person, twisted several chimneys and broke windows. Damage was reported
in Whittier, Pico Rivera, Los Angeles and Alhambra.
Much larger quakes also showed how this could occur, including two that
hit the Mojave Desert in the 1990s: the 1992 magnitude 7.3 Landers
earthquake and the 1999 magnitude 7.2 Hector Mine earthquake.
It also happened in the 7.2 earthquake that hit along the
California-Mexico border on Easter Sunday in 2010. Scientists said the
border quake directed tectonic stress toward Southern California,
putting the region at a higher risk for a future quake.
Data showed the April 4, 2010, quake and its aftershocks triggered
movement on at least six faults, including the Elsinore and San Jacinto
faults. Those faults run close to heavily populated areas in eastern Los
Angeles County and the Inland Empire.
At the time, scientists said the imagery gave proof that earthquakes
zipping along a fault can jump over gaps as long as seven miles.
Previously, only jumps of three miles had been observed. There was also
proof that earthquakes can reverse directions, an observation that had
never been seen before.
Dramatically, proof of earthquakes jumping fault boundaries occurred in
the massive 9.0 earthquake that hit off the Japanese coast in 2011. "The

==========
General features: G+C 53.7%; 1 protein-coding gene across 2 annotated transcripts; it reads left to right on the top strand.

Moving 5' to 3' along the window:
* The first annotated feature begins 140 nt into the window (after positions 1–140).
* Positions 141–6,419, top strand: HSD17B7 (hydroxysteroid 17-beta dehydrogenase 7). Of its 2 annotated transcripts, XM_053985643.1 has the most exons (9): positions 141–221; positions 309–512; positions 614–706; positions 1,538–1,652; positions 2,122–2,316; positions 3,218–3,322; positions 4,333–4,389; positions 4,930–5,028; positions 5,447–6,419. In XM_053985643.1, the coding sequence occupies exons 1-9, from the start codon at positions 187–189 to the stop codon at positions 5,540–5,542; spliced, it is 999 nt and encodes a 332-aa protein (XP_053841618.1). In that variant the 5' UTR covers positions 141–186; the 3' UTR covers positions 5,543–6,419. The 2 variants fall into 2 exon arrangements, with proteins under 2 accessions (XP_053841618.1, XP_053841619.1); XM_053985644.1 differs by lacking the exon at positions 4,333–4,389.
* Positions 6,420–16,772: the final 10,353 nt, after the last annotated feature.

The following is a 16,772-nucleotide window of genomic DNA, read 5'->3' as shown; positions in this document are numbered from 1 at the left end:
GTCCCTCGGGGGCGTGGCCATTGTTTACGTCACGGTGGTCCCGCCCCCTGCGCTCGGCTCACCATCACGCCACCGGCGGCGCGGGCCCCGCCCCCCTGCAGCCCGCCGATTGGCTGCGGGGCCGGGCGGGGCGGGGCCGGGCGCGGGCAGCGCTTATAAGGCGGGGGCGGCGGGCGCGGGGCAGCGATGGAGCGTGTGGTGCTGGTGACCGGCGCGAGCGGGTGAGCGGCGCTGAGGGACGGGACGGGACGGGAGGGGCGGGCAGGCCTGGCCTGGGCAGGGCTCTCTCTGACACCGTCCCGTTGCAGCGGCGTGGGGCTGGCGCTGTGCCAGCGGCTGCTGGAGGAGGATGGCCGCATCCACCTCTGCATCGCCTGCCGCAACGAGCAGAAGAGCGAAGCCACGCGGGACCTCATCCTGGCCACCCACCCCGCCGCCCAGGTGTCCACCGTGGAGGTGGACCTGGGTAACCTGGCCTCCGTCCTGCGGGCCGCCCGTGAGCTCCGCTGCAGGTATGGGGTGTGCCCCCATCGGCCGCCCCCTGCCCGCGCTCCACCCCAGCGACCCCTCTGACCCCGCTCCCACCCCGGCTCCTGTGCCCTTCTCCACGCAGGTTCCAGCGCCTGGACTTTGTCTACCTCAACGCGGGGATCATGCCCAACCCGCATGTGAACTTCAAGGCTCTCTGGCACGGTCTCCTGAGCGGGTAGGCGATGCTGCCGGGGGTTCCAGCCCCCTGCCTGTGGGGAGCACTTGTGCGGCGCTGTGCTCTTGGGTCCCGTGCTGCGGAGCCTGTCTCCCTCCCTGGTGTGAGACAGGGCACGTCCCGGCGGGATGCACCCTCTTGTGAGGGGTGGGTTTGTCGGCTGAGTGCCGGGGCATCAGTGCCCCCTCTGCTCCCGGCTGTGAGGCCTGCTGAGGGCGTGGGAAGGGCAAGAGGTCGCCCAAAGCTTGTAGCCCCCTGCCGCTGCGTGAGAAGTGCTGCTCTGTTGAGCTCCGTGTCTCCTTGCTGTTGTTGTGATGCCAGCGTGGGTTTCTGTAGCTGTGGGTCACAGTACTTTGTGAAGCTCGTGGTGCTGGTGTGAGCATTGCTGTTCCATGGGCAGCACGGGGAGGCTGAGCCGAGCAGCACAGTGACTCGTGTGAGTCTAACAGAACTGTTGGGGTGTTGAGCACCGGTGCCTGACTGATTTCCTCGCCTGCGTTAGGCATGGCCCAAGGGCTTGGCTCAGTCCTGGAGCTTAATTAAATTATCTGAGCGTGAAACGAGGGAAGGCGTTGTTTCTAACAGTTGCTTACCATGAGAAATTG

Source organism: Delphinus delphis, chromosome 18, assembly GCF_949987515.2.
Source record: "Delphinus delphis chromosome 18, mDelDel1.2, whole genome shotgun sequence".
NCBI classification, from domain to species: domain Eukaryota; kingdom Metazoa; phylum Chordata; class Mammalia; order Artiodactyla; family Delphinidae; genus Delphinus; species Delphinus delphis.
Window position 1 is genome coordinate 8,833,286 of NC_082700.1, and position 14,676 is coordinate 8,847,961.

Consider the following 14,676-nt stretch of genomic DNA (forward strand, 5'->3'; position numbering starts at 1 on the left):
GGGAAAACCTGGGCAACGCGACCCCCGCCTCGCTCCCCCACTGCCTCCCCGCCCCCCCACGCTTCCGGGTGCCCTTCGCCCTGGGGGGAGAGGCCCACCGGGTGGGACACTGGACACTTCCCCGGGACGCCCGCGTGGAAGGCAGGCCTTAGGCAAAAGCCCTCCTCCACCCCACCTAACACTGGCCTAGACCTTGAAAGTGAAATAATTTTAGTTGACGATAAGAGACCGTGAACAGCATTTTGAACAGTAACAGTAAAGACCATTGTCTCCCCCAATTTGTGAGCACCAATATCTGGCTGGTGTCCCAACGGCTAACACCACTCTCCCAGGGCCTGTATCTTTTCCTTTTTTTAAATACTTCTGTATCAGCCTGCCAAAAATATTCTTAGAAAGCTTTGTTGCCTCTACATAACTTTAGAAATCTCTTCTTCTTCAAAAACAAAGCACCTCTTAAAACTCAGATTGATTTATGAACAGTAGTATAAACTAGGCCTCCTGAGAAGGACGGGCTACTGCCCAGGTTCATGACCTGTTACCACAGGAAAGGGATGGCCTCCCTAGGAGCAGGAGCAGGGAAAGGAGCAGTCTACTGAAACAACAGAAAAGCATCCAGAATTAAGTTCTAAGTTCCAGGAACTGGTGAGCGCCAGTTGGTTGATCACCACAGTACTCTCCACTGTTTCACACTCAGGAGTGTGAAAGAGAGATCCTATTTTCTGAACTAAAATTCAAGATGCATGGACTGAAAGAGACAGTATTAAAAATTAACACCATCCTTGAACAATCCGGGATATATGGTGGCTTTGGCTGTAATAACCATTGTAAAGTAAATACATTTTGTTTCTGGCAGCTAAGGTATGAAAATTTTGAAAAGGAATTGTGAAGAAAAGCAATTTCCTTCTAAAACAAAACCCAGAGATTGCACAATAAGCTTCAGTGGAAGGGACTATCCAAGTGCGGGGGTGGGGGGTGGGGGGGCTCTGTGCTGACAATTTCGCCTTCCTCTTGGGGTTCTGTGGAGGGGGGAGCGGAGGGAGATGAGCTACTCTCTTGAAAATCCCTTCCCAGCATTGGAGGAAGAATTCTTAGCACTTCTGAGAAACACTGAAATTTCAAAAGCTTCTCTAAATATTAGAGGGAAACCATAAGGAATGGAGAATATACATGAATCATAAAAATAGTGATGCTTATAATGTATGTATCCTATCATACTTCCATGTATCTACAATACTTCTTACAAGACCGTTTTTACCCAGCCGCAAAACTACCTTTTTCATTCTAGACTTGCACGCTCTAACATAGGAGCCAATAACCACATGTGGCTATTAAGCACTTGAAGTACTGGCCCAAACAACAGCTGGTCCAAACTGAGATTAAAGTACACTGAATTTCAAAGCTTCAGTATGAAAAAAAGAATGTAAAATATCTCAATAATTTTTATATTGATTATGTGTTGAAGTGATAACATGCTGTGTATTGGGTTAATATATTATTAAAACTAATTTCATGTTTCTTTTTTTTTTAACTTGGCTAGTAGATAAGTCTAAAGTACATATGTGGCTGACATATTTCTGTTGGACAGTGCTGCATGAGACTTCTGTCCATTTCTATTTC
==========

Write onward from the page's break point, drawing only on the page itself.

2011 magnitude 9.0 Tohoku, Japan earthquake also violated previously
defined fault-segment boundaries, resulting in a much larger
fault-rupture area and magnitude than expected, and contributing to the
deadly tsunami and Fukushima nuclear disaster," the report said.
"As the inventory of California faults has grown over the years, it has
become increasingly apparent that we are not dealing with a few
well-separate faults, but with a vast interconnected fault system," the
report said. "In fact, it has become difficult to identify where some
faults end and others begin, implying many more opportunities for
One particular fault ripe for a massive earthquake is the southern San
Andreas, which Tuesday's forecast said was "most likely to host a large
earthquake." This section of the fault has a 19% chance of having a 6.7
or larger earthquake in the next 30 years centered in California's
The chance was lower on the northern section of the San Andreas fault
near San Francisco -- just 6.4% -- partly because of the relatively
recent 1906 earthquake. (Still, quakes are relatively ready to go on the
nearby Hayward and Calaveras faults in the Bay Area.)
The new forecast was released as part of a publication known as the
Third Uniform California Earthquake Rupture Forecast. The USGS said it
was created and reviewed by dozens of experts in seismology, geology,
paleoseismology, earthquake physics and earthquake engineering. These
predictions are factored into building codes and used by the California
Earthquake Authority to evaluate insurance premiums.
Experts say they can't predict the date and time that the next big
earthquake will come, but they're getting better at modeling the
possibilities. Tuesday's forecast considered more than 250,000
fault-based earthquakes; the last forecast considered about only 10,000.
The latest calculations use about 300 earthquake faults; the 2007